Granted, the randomization of these aspects and how they’re mixed up along with different enemy modifiers and totems adds to the overall fun factor. But as much as I love Rifting in Diablo 3, I can agree with players who simply don’t like them being the be-all, end-all end-game. Then again, there are a large number of people who will keep coming back to Diablo 3 and loving it because everything else – from the combat to the loot drops and the overall gameplay (unless you’re hunting for Primal Ancients, in which case lord help you) – is top-notch. That’s a different subject altogether though.
You could really go on from that point though. Tom Clancy’s The Division has an upcoming mode called Resistance which reuses enemy character models that have been in the game since day one to present a new, wave-based challenge for experienced players. Warframe’s environments also rely on tile sets that are arranged in interesting ways with unique objectives but still pretty similar from area to area regardless of the planet you’re on.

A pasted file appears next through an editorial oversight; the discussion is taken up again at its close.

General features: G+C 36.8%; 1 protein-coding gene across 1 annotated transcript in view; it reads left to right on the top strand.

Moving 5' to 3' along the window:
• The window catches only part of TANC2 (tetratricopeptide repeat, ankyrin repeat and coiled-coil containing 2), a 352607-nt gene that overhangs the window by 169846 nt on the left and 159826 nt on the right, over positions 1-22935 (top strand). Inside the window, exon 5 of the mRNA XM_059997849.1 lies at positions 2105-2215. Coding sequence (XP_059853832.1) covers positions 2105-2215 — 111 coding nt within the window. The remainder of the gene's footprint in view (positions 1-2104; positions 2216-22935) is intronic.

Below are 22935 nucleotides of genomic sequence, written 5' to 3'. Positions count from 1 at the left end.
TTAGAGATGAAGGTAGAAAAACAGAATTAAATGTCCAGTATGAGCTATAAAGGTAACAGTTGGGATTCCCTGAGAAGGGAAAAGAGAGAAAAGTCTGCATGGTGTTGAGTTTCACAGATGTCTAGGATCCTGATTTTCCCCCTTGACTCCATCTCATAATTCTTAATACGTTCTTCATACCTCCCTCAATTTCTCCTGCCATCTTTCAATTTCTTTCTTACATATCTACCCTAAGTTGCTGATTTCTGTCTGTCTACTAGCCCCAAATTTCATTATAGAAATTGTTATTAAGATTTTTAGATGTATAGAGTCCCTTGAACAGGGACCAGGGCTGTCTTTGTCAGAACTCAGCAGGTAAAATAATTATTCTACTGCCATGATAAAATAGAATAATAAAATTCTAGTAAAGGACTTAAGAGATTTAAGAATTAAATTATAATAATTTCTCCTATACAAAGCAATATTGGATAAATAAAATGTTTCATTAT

"Yes, it’s kind of lame that many of Destiny 2’s bosses and enemies are essentially recycled from the first game, just bigger and with a few new bells and whistles."
When thinking about reused assets, I’m often reminded of the practice of asset-flipping. Developers often times purchase asset packs and use them during development as placeholders while the final assets continue to be worked on. They can also serve as starting points when creating original character models or when you don’t want to spend a bomb on creating stuff like trees or wall textures. The name “asset-flip” is used in a more negative sense though.
It’s when developers use assets from a package and re-package it into a full game. The amount of effort used in this case is circumstantial but you need look no further than Silicon Echo Studios which recently saw 200 of its games removed for being low-quality and relying almost entirely on existing Unity assets. It was a means for players to effectively boost their profile levels and sell as cheap trading cards but even in terms of actual gameplay content, it was all the same.